Filing for a Chapter 7 bankruptcy will help you handle your debt burden, but it can have a lasting effect on your credit score. There are, however, some things you can do to help rehabilitate your credit score post-bankruptcy, according to MSN Money.

Your credit score is important because it’s what lenders look to when determining whether they should extend any type of credit to you, including credit cards, car loans, mortgage or rental agreements, and student loans. A bankruptcy can remain on your credit report for 10 years, but below, we’ve included a few tips to help raise your score.

Arizona is the new capital of foreclosures, breaking Nevada’s 62-month streak at the top, The Associated Press reports. Although the state’s foreclosure rate fell in March, Nevada’s dropped further.

The city of Glendale and a branch of Habitat for Humanity are attempting to turn the rise in foreclosures into a positive by buying and renovating foreclosed homes. The renovated homes will then be sold to people with lower incomes, according to The Associated Press.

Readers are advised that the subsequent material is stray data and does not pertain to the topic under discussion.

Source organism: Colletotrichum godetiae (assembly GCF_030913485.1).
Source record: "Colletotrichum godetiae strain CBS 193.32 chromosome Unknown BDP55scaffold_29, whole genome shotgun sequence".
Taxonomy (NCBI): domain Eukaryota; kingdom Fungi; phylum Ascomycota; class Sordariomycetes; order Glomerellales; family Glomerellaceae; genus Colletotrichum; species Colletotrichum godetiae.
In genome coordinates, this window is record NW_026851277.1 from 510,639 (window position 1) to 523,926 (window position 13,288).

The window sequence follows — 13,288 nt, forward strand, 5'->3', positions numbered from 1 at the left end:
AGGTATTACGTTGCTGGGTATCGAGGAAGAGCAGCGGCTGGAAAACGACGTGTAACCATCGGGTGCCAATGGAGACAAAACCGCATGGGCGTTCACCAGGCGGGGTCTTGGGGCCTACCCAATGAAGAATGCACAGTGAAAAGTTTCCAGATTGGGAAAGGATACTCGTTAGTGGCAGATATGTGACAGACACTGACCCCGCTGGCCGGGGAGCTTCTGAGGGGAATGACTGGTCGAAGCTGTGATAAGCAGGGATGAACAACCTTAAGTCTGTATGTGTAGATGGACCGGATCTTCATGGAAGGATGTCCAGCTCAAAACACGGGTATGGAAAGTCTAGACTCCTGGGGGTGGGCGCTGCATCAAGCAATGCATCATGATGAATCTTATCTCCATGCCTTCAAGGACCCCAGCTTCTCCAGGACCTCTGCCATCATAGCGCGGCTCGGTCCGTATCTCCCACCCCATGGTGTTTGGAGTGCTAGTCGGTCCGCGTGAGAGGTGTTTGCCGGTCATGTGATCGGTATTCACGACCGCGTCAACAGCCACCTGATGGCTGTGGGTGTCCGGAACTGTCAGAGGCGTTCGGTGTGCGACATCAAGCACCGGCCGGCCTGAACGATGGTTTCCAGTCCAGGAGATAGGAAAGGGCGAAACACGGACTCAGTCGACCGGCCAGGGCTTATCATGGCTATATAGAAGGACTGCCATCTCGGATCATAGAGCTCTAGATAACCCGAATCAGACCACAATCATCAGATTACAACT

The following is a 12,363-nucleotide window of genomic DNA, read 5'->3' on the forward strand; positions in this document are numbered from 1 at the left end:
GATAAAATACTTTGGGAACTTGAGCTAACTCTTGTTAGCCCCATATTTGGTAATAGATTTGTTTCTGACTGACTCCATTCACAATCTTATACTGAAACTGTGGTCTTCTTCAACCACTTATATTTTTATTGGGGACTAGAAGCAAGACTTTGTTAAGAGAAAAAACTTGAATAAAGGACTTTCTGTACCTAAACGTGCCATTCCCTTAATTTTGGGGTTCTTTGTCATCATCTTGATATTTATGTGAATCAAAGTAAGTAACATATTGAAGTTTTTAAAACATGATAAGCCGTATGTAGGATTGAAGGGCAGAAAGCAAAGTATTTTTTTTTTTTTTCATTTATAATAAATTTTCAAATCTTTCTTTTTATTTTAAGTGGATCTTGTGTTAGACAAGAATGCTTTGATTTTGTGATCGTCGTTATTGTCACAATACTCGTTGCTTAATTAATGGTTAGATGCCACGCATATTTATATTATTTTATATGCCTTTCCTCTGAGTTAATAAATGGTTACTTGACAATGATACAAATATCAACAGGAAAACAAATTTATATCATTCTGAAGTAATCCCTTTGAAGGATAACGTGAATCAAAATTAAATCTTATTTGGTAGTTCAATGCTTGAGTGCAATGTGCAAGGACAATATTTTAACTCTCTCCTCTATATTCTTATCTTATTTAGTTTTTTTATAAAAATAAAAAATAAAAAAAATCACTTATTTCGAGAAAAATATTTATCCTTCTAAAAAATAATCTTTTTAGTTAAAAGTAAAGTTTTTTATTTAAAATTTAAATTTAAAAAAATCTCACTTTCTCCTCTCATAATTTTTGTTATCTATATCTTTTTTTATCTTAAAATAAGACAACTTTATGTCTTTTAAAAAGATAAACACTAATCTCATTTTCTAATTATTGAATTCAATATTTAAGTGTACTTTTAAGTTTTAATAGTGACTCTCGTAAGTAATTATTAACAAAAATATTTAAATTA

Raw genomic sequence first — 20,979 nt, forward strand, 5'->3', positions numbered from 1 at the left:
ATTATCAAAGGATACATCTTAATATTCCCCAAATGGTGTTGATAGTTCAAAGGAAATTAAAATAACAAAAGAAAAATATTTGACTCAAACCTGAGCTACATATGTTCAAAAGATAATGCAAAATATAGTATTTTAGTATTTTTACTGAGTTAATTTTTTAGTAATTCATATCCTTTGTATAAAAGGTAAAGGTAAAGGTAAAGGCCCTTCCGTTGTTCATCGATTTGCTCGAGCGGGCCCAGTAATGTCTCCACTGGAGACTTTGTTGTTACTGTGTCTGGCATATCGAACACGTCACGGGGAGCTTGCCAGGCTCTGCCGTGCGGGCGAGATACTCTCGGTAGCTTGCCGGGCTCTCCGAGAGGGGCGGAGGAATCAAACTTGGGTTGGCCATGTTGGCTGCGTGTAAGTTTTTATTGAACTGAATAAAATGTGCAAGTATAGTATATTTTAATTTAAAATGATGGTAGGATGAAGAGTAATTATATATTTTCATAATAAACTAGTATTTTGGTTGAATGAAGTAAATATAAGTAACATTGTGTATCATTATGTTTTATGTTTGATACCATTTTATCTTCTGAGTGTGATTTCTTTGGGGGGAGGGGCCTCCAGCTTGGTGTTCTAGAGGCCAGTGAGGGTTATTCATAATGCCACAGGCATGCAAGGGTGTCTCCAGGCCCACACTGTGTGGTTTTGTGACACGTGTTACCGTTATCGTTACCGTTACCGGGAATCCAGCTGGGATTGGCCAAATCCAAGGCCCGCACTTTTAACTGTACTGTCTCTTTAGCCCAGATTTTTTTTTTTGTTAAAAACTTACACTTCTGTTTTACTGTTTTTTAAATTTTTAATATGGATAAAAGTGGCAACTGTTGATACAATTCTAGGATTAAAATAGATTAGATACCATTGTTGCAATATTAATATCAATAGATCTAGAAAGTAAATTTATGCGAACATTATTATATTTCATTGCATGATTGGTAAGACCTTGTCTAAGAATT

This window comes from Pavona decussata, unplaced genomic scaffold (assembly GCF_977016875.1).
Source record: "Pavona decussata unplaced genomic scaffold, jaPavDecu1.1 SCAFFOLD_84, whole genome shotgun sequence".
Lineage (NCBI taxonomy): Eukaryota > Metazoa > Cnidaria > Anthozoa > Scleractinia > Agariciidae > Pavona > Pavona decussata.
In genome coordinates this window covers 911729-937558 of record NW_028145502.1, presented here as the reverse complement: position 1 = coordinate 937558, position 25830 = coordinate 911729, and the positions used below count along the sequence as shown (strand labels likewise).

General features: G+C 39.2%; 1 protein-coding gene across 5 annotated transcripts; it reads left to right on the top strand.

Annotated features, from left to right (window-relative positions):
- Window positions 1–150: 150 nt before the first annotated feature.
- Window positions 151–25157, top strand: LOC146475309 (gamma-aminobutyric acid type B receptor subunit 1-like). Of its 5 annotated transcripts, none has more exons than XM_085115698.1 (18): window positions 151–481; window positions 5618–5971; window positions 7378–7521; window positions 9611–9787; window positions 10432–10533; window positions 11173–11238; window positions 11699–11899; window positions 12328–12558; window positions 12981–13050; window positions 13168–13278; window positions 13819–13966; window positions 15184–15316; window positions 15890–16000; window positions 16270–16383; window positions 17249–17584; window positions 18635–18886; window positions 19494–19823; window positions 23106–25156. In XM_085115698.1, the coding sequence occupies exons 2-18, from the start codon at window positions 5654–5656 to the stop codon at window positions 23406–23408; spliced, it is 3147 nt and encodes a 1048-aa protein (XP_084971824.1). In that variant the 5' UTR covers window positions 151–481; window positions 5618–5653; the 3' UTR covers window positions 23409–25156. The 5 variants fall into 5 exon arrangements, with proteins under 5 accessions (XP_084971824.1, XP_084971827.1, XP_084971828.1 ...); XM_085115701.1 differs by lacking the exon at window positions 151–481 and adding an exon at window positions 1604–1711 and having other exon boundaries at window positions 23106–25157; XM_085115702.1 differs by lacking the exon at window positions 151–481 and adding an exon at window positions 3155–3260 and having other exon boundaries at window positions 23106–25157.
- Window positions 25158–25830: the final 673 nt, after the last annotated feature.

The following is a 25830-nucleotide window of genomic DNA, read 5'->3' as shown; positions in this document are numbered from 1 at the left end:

On Tuesday, the federal Consumer Financial Protection Bureau proposed new mortgage lending rules that would offer homeowners more ways to avoid foreclosure and a better system for giving them accurate accounting statements of their mortgage payments, The Associated Press reports.

After the 2008 financial crisis, Congress mandated changes to the current rules governing the mortgage industry. The proposed rules are the result of that mandate.

Former NFL player Warren Sapp recently filed for Chapter 7 bankruptcy in South Florida, The Associated Press reports. According to the filings, Sapp owes more than $6.7 million to creditors and in back child support and alimony payments.